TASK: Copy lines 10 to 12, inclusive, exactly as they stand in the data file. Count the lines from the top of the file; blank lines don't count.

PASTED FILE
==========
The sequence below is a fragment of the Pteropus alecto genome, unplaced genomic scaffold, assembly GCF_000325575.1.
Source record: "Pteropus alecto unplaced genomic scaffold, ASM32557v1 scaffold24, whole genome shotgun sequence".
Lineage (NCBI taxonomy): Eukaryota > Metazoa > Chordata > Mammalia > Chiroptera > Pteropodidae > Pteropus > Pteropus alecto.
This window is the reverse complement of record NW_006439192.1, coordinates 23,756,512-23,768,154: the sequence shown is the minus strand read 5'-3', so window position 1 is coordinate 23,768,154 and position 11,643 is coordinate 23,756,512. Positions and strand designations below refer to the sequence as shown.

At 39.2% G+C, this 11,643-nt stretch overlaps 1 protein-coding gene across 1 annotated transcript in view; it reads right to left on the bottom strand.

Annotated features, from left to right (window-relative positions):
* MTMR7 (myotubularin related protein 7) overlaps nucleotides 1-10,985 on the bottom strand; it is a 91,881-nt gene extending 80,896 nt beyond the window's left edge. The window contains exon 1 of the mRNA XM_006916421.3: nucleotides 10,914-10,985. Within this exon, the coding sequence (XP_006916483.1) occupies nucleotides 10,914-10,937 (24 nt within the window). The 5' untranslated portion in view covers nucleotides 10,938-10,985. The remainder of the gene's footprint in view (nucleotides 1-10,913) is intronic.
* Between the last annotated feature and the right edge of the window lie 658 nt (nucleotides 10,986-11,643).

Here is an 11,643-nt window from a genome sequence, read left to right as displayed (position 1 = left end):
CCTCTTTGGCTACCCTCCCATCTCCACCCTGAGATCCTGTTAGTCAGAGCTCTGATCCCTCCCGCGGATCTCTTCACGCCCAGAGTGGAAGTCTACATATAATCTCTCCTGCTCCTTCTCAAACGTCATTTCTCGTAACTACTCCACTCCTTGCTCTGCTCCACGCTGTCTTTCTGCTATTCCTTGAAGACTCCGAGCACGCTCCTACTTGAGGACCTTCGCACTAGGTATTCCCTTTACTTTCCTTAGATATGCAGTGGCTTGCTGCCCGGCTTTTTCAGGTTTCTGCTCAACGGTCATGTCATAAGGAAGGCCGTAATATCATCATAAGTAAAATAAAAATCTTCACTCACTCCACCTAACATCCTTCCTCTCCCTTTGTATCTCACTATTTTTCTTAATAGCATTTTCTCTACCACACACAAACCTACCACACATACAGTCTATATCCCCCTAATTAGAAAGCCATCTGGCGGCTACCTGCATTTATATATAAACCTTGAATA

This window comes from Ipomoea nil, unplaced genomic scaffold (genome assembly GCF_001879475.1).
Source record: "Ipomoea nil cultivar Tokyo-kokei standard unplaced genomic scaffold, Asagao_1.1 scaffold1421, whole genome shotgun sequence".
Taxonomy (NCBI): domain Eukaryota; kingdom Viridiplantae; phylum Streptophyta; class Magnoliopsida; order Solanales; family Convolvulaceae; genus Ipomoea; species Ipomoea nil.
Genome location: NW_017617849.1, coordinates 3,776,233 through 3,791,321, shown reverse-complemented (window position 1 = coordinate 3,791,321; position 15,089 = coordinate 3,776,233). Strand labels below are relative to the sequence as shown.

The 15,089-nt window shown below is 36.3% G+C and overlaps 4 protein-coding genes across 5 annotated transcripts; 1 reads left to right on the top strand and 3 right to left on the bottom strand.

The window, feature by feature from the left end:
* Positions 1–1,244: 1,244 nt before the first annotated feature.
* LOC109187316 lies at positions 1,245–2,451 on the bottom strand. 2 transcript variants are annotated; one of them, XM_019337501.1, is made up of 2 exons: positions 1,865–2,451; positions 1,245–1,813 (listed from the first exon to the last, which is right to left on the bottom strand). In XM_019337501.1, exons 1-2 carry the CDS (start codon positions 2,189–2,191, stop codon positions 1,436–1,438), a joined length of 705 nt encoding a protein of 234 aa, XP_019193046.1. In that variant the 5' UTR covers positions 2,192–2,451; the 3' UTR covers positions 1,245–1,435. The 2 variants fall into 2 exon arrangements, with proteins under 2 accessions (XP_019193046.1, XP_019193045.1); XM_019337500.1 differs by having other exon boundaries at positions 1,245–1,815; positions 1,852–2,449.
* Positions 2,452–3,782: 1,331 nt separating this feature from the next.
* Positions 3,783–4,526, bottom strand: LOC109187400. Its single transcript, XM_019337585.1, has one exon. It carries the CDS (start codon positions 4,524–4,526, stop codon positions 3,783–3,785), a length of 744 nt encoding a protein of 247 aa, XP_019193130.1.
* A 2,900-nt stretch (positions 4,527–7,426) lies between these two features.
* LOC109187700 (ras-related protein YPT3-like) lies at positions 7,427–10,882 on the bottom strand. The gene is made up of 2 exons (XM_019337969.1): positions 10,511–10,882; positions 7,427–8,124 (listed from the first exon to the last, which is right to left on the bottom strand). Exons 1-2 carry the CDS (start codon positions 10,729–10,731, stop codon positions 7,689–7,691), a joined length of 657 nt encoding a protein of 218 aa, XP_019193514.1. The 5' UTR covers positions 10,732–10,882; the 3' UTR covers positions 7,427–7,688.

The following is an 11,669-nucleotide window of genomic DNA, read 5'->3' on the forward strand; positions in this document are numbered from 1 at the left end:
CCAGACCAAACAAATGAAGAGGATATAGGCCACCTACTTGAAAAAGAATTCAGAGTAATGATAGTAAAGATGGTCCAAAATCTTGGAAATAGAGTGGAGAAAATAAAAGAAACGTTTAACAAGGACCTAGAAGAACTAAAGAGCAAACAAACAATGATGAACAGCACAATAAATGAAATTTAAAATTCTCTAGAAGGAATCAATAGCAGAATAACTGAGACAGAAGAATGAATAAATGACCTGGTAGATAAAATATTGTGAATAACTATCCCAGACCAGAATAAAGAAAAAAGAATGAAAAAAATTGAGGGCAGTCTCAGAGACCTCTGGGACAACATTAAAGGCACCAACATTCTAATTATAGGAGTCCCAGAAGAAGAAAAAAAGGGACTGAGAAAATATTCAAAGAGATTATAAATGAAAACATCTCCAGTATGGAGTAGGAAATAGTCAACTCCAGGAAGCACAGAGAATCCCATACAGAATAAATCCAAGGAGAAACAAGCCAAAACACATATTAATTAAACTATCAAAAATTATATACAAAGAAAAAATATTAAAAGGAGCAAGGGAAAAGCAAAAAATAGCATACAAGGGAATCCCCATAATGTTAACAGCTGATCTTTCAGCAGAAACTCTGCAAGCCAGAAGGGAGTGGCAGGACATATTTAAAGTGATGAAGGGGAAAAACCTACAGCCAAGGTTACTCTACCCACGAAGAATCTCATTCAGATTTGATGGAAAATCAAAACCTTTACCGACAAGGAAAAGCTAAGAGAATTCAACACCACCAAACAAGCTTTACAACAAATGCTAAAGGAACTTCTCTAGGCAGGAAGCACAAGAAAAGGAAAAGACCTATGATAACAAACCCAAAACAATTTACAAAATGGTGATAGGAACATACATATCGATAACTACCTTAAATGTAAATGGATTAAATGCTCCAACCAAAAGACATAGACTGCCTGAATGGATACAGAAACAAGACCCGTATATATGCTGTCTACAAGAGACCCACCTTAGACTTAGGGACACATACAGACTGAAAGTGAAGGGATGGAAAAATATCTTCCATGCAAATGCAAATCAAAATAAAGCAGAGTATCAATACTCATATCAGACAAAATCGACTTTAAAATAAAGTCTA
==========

CCTCTTTGGCTACCCTCCCATCTCCACCCTGAGATCCTGTTAGTCAGAGCTCTGATCCCTCCCGCGGATCTCTTCACGCCCAGAGTGGAAGTCTACATATAATCTCTCCTGCTCCTTCTCAAACGTCATTTCTCGTAACTACTCCACTCCTTGCTCTGCTCCACGCTGTCTTTCTGCTATTCCTTGAAGACTCCGAGCACGCTCCTACTTGAGGACCTTCGCACTAGGTATTCCCTTTACTTTCCTTAGATATGCAGTGGCTTGCTGCCCGGCTTTTTCAGGTTTCTGCTCAACGGTCATGTCATAAGGAAGGCCGTAATATCATCATAAGTAAAATAAAAATCTTCACTCACTCCACCTAACATCCTTCCTCTCCCTTTGTATCTCACTATTTTTCTTAATAGCATTTTCTCTACCACACACAAACCTACCACACATACAGTCTATATCCCCCTAATTAGAAAGCCATCTGGCGGCTACCTGCATTTATATATAAACCTTGAATA

This window comes from Ipomoea nil, unplaced genomic scaffold (genome assembly GCF_001879475.1).
Source record: "Ipomoea nil cultivar Tokyo-kokei standard unplaced genomic scaffold, Asagao_1.1 scaffold1421, whole genome shotgun sequence".